Unfortunately the first few weeks of unemployment eventually turned into months and Holden made no efforts of looking for a new job. He convinced himself he couldn’t handle it, no matter what the position was. After the relationship with his latest girlfriend ended, he rarely left the house at that point, much less his room. He’d stay up most of the night playing video games, tinkering with his music equipment and a dozen used Macintosh computers he’d bought to refurbish and sell for a profit.
I realized as I wrote the last couple of paragraphs, I described what sounds like a depressed young man who was broadcasting warning signs to his naive parents. But that’s the thing, Holden wasn’t actually doing that bad at the time. Slacking for sure, but he definitely wasn’t the first to drift aimlessly right after high school. His mood had the normal ups and downs that everybody experiences and even though he did spend a lot of time alone physically, he was always talking to somebody on one social media or messaging platform or the other. He did his share of laughing and screwing around with his unique sense of humor and did go out once in awhile with his slowly expanding group of post high school friends.
I tried to take things in stride even though it bugged me that he was making no progress toward building a life of his own outside of the house like his older brother did. I often wondered if we, as parents, were handling it correctly. Should I have dragged him out of bed every morning at dawn and shove the classifieds in his face? Demand rent because he was an adult and threaten to kick him out if he didn’t pay up? Were we too soft on him because of his past? I did my best to suppress these doubts and maintain that cautious optimism, telling myself that eventually Holden would get his act together. Eventually he’d realize he didn’t want to live with his parents forever and he’d have to at least get a job.
On the morning of April 3rd I got ready to feed our three cats but came up one short. Kitty had heard the usual breakfast antics (our elderly and deaf cat Flanders screams like a banshee when she’s hungry) from upstairs in Holden’s room and was scratching at the door. I opened the door a crack to let him out and stopped halfway down the hall before a nagging feeling told me to go back and check on sleeping Holden. Before we break out the dramatic music and label that as some ominous significance, I still don’t consider that moment really anything out of the ordinary. I think most parents do a double-take once in awhile to look at their sleeping kid just to confirm that yep, they’re in their bed, chest is moving up and down, and everything is A-OK.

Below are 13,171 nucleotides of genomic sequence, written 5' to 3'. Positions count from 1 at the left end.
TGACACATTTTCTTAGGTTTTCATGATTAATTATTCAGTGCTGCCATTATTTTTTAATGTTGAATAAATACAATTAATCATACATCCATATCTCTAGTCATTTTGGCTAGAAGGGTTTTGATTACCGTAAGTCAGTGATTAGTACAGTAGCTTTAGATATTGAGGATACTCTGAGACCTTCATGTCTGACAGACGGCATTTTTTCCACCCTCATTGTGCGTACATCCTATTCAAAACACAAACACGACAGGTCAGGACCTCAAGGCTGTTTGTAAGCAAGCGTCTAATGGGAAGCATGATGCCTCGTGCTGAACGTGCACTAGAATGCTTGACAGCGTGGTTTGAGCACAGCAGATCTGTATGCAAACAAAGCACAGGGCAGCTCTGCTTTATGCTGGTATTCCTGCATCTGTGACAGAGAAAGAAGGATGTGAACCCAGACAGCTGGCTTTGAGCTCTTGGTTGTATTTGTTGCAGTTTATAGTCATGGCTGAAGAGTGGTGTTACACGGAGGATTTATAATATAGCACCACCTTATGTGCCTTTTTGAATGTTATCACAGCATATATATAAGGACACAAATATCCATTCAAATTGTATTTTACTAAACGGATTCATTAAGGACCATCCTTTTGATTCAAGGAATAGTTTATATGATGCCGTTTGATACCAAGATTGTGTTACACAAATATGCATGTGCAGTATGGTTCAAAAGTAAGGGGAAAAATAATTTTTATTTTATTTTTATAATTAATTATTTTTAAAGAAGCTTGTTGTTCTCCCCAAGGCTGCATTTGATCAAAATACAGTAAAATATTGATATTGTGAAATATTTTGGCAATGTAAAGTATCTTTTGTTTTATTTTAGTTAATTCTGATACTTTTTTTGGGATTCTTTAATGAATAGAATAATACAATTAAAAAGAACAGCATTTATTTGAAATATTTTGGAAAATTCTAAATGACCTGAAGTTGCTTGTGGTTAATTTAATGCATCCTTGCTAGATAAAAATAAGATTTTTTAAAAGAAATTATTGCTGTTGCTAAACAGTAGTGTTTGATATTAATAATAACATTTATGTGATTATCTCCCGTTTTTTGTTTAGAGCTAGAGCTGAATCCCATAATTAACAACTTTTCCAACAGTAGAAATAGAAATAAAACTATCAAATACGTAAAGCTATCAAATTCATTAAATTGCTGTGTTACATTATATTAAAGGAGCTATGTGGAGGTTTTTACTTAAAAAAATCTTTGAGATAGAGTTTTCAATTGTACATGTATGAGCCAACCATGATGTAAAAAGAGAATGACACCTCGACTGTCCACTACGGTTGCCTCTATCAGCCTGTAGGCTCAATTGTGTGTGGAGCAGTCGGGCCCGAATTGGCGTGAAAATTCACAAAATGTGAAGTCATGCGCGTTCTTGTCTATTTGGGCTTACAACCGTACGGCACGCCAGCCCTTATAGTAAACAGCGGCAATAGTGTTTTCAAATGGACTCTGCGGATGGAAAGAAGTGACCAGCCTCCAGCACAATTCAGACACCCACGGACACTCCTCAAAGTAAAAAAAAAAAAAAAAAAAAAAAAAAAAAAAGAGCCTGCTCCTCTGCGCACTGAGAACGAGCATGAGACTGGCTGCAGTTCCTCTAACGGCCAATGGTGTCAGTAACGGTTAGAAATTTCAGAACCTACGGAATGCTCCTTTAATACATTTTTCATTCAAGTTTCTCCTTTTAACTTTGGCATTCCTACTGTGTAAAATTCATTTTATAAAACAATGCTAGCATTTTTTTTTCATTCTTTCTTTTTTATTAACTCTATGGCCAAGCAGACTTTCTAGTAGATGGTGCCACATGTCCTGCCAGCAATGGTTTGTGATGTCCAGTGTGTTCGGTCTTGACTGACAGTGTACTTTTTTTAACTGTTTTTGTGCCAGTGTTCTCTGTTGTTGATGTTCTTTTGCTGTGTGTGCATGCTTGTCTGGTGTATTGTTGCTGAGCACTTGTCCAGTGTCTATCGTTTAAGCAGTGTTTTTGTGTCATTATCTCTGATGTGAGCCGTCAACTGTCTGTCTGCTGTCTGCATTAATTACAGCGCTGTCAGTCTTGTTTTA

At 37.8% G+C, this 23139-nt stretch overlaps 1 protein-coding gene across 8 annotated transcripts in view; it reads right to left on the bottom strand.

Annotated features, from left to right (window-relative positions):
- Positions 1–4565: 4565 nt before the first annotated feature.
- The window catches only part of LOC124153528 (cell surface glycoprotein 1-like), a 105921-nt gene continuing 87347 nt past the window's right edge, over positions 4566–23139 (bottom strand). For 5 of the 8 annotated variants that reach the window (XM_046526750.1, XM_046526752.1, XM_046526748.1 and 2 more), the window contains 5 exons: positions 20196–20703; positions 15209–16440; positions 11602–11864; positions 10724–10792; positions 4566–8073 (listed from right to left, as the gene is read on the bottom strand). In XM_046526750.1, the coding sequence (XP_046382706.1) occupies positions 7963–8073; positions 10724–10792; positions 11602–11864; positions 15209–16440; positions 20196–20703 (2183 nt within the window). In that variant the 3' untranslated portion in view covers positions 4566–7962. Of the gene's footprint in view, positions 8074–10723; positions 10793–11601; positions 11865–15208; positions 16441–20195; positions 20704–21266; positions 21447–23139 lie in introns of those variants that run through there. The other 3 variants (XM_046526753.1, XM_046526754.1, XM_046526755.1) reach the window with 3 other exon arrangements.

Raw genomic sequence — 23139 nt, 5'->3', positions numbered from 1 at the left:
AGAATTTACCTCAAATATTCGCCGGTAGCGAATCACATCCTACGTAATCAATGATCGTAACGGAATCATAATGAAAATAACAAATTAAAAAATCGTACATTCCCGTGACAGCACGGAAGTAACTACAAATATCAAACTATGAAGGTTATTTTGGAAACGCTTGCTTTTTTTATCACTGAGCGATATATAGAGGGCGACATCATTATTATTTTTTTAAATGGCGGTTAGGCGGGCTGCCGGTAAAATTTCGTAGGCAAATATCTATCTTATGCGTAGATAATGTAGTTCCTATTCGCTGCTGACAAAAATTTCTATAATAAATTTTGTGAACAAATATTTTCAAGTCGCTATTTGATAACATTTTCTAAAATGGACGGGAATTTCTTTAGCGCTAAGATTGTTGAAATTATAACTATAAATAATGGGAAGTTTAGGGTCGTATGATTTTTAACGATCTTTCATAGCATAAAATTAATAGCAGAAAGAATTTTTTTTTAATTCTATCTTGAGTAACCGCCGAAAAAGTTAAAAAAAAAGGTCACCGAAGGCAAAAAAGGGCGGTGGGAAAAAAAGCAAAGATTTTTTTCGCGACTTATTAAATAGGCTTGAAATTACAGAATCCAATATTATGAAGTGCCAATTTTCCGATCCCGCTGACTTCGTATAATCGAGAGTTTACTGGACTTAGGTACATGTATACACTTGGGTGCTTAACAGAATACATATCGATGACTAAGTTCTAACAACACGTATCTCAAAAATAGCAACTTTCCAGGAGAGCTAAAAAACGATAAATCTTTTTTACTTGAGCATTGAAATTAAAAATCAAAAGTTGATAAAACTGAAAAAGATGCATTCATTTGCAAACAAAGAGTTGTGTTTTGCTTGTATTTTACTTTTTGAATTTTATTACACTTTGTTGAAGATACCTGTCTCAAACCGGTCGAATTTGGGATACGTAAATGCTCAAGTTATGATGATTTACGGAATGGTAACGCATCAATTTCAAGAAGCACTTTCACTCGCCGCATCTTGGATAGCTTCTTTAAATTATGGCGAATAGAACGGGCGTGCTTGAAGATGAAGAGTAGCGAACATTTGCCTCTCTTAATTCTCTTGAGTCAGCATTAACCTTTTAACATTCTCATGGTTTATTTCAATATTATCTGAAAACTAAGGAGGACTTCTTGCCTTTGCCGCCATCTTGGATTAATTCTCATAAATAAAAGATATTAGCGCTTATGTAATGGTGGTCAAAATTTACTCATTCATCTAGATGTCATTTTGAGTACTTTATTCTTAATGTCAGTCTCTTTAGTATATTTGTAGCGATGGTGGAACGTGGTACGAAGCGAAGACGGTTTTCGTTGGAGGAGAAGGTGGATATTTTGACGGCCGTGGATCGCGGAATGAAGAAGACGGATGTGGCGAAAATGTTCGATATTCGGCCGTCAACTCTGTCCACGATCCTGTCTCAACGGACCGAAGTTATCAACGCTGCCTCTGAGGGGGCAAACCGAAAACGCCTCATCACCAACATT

I stuck my head in his room and Holden snored once. A-OK.
A few weeks ago I stumbled onto some article that described what happens to a person physically and mentally as they’re dying. The subject has crossed my mind a lot more that it has in the past as you can imagine. A few months after losing Holden, my Uncle Larry and Aunt Joan passed away within days of each other so the subject of death is never far from my mind.
One of the things described in the article is the so called “death rattle,” a sound often produced by someone who is near death as a result of fluids such as saliva and bronchial secretions accumulating in the throat and upper chest. It occurred to me with somewhat of a growing sense of horror that what I heard that morning was not a normal snore. What if my son’s heart was stopping just as I was filling Kitty’s food dish downstairs?
Thinking back to that moment I can convince myself that what I heard was a normal snore because that’s exactly what it sounded like. Even though I’ve never heard a death rattle I’m almost certain that wasn’t it and how can you be so sure if you’d just gone back upstairs and shook him a little you would have seen something wasn’t right and called 911 and they probably maybe could’ve saved his life how could you be so stupid. With the cats and dogs fed I got into my car and headed into work around 7:00 AM.
That day at work was uneventful. Or maybe it was, who can remember? All I know for sure was the sound I heard as I pulled into the driveway around 5:20. As my car rolled to a stop I heard my wife laughing from inside. I mean, really laughing the top of her lungs like she does sometimes. My initial thought was that one of the dogs probably did something really goofy to get her going.
By the time my hand reached for the car door handle and my foot hit the driveway, the smirk on my face quickly fell when I realized she wasn’t laughing at all. She was screaming. Again, my thoughts went to the dogs, specifically to a few years back when our old dog Sandy who was prone to aggression attacked our other dog Lilly. When Tammy called me at work after finally separating them, it literally took a few minutes for her to calm down before I could out make over the phone what she was sobbing about.
I slammed the car door shut and took a step for the door as her screaming grew louder. She must have seen me pull up just as she’d ran into the living room to grab her phone. She pulled the front door open and managed to get a simple sentence out between sobs that turned my blood cold.
I cleared the distance from the living room to the stairs in what felt like single bound, taking them four or five at a time while Tammy tried to keep up behind me on those arthritic knees.
I think I called out his name. I dropped to my knees and touched his leg. That’s all it took. A second earlier I was certain my wife was wrong. It just couldn’t be possible. He was in the exact same position as I saw him that morning, sleeping peacefully on his mattress on the floor, snoring once to let me know he was A-OK. All it took was to touch his cold and stiff leg and see the dark red splotches on his nose and his horribly pale face to know. My wife had screamed HOLDEN IS DEAD HOLDEN IS DEAD and now I believed her.